OUR AMERICAN LETTER.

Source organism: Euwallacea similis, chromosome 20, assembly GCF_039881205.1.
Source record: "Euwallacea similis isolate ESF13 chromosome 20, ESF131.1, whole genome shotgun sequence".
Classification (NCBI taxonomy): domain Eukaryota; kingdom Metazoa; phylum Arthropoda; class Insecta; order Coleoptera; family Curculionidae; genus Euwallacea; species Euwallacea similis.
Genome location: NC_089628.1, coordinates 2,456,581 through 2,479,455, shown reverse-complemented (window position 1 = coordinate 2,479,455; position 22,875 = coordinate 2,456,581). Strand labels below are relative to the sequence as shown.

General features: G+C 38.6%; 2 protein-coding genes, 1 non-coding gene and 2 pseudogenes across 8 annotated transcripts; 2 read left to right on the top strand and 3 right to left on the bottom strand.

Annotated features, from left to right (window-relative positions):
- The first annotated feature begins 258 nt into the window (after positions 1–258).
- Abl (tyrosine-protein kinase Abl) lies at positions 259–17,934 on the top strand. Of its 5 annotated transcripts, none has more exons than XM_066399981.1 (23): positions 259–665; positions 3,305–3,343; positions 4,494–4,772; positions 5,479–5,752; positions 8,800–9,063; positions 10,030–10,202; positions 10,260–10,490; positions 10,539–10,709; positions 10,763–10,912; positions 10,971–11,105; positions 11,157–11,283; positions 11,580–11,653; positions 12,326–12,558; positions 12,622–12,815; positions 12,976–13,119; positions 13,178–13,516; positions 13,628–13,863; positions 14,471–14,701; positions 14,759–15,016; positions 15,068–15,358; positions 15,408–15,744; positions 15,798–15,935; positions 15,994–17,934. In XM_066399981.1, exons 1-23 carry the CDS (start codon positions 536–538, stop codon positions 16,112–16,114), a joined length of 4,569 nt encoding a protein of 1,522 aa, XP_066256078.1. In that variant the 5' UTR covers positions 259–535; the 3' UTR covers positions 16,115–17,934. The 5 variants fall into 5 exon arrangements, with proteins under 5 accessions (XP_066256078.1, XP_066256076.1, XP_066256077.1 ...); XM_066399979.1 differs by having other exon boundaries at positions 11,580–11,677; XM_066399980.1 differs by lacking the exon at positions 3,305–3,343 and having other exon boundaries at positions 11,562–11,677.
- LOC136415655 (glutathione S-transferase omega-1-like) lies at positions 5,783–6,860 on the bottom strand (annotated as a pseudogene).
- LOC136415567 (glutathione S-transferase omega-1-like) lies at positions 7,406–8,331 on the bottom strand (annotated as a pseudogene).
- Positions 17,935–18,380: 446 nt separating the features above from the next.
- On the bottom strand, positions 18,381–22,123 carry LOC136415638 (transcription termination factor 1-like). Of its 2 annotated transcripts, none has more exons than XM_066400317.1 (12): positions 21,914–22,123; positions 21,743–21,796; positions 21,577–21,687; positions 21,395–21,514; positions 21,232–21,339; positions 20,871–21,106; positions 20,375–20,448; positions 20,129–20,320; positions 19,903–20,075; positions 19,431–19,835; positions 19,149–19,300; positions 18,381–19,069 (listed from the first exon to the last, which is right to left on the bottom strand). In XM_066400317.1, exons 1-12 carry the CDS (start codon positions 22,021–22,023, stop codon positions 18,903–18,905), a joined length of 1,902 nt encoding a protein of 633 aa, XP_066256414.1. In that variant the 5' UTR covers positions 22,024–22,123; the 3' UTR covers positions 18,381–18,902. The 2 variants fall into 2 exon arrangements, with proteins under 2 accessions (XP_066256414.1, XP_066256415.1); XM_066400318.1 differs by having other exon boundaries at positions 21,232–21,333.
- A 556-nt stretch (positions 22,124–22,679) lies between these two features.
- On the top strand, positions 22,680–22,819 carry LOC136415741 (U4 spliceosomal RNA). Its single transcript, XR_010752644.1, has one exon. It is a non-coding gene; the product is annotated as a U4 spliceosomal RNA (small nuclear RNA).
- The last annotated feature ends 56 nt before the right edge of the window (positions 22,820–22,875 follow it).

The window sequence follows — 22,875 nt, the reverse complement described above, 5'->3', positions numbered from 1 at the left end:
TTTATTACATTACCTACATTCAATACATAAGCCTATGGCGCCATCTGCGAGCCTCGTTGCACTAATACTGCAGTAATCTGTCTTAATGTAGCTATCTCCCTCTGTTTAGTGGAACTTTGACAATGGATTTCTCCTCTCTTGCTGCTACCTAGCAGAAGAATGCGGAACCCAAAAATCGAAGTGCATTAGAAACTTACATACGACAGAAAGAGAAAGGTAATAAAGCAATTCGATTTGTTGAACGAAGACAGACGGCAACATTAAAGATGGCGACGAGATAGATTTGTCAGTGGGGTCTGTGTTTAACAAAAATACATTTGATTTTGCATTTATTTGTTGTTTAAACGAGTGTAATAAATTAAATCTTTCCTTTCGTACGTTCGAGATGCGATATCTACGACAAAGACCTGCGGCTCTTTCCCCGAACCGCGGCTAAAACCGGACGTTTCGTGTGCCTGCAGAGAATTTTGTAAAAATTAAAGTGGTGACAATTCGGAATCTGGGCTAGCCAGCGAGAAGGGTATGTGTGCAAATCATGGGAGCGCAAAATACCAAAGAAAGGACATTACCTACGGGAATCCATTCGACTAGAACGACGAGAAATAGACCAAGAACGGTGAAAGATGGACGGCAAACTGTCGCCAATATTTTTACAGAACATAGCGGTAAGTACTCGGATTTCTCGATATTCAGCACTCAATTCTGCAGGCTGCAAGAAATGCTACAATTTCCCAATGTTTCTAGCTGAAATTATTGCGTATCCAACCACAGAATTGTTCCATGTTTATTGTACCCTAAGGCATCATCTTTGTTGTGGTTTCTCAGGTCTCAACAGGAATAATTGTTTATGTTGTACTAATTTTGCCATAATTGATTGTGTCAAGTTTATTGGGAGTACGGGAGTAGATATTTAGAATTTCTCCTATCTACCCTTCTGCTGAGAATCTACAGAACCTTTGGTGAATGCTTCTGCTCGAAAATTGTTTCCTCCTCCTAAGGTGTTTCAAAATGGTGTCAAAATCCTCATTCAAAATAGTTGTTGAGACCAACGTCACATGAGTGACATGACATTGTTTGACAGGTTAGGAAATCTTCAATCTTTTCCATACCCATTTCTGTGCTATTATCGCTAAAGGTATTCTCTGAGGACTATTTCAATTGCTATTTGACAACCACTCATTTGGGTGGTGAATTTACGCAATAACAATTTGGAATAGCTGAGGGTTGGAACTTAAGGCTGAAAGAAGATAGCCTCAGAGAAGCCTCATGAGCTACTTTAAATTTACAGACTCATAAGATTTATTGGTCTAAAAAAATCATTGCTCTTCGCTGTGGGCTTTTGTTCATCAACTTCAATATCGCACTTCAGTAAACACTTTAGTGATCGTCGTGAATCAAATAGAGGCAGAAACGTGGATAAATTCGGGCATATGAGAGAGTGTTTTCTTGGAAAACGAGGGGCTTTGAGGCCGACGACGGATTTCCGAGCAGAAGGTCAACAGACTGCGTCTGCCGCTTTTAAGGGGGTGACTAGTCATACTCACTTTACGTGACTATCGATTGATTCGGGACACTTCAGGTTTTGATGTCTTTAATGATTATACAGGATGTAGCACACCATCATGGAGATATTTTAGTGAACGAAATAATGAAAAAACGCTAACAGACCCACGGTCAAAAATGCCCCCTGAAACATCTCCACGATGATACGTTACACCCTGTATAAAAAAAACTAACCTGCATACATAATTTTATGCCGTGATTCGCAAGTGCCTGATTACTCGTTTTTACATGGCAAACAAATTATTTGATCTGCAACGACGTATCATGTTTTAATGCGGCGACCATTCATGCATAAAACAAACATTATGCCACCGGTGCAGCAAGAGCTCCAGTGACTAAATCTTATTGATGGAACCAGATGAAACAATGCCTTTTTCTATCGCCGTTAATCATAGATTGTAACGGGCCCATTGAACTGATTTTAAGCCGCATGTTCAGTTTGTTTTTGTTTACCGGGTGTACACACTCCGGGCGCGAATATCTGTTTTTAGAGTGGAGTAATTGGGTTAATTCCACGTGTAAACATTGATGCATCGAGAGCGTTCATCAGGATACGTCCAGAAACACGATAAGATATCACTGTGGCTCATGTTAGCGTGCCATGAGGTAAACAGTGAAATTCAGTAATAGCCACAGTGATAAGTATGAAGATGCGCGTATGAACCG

Keokuk (lowa, U.S.A.), Juno 2L_ A NOTABLE ASSASSINATION. About three weeks ago a Dr Cronin, a reputable practising physician of Chicago, was called upon by a messenger in a carriage to attend a patienf, was driven to a house, when upon entering ho was set upon by assassins and foully murdered. His body was stripped, packed into a trunk that had been prepared for it, then reloaded into the carriage, and driven to the lake shore with tho view of placing the trunk containing the body in a boat. But the assassins, becoming panic-s'riiken over the proximity of the police, drove about, and finally broke open the trunk, took out tho body, and removing the cap from an opening in a sewer threw in the body, where, about a week later, it was found by the police. The inquest by the cornet's jury in tho case was the most thorough in the annals of crime in Chicago, and some interesting points were developed in the investigation. Dr P. H. Cronin was a prominent member of the Clan na-Gael Society. So was Alexander Sullivan, a lawyer, speculator, and adventurer of Chicago with an unsavory record. Sullivan was accused by Dr Cronin and others of misappropriating funds held in trust for Irish defence. Sullivan it was shown had received la'ge sums of money for this defence fund : that ho became interested in grain and real estate speculations ; and that ho was spending money otherwise largely in excess of his own means. With reference to the Clan-na-Gael Society it was shown that while (he rank and file were honestly and earnestly working for the cause of self goverr.. ment in their fatherland their leaders were nothing more nor less than a gang of conspirators and assassins. The case is well stated by a local paper : First: That these conspirators—constituting at tho time the goven.ing body, but not the rank-and-fi'e of the Clan-ua-Gacl had no sympathy with Mr Paruell and his 6chemo of constitutional .u'ita'lou, or with tlio efforts of Mr Gladstone for a monsure of Homo Rule for Ireland. They wanttd to break Mr Parnell down. His purpo=c is not rcvolu'ionarv, and does not involve separation from Rreat Britain or tho setting up of a "Republic" in Ireland. Every measure of success obtained by Parnoll ard Gladstone was a blow to the so-called "revolutionary" cause, and every setback to that cause had a bad effect on tho contributions. Tho liish patriots who handled the funds wcro out for revenue, and they took an immediato and earnest interest in keeping up the ihw of United States currency into the treasury of the Clan-na-Gael, which they afterward tapped for their own personal uses. It wa3 important to them that tho " Irish Republic" chimera should bo kept constantly in the foreground, and that Parnoll's plan of constitutional agitation should fall into disrepute and fail. To accomplish this they thought thero was no Burcr way than to establish a propaganda of force, for which Parnell would be held responsible morally, if not aotually, and thus bring cdium upon him and his cause, Second : 1 hey wanted money for their own pr'vate übos, and to get money it was necessary that they should undertake operations of force in a grand and spectacular manner, like the explosion in Westminster Hall or the blowing up of London Bridge. It is safe to Bay that they had no'intention of striking terror to the hearts of the English by these dramatic displays, which they knew under the circumstances would be fias-oes. Their scheme was to enthuse their ignorant Irish dupes in this country and to stimulate collfc'ionp. Each " explosion " in England was a prelude to the passing of the contribution box among tho "camps"in America.